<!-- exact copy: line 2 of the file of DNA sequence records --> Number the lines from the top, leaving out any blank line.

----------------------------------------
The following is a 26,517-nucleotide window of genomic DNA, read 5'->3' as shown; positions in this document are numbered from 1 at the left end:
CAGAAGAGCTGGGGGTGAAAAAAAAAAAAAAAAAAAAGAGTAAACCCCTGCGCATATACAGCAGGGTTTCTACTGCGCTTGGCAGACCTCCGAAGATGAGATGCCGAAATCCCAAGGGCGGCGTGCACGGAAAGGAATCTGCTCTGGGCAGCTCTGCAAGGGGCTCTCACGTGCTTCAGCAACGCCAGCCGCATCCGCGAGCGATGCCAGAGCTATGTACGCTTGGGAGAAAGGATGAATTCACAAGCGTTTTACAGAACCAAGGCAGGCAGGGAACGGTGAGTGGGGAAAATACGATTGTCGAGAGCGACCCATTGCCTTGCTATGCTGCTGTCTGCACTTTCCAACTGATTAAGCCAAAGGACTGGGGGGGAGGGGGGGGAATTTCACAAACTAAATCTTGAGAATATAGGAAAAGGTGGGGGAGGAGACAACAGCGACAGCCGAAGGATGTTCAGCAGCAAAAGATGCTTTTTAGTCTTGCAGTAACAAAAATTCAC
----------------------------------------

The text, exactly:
CAGAAGAGCTGGGGGTGAAAAAAAAAAAAAAAAAAAAGAGTAAACCCCTGCGCATATACAGCAGGGTTTCTACTGCGCTTGGCAGACCTCCGAAGATGAGATGCCGAAATCCCAAGGGCGGCGTGCACGGAAAGGAATCTGCTCTGGGCAGCTCTGCAAGGGGCTCTCACGTGCTTCAGCAACGCCAGCCGCATCCGCGAGCGATGCCAGAGCTATGTACGCTTGGGAGAAAGGATGAATTCACAAGCGTTTTACAGAACCAAGGCAGGCAGGGAACGGTGAGTGGGGAAAATACGATTGTCGAGAGCGACCCATTGCCTTGCTATGCTGCTGTCTGCACTTTCCAACTGATTAAGCCAAAGGACTGGGGGGGAGGGGGGGGAATTTCACAAACTAAATCTTGAGAATATAGGAAAAGGTGGGGGAGGAGACAACAGCGACAGCCGAAGGATGTTCAGCAGCAAAAGATGCTTTTTAGTCTTGCAGTAACAAAAATTCAC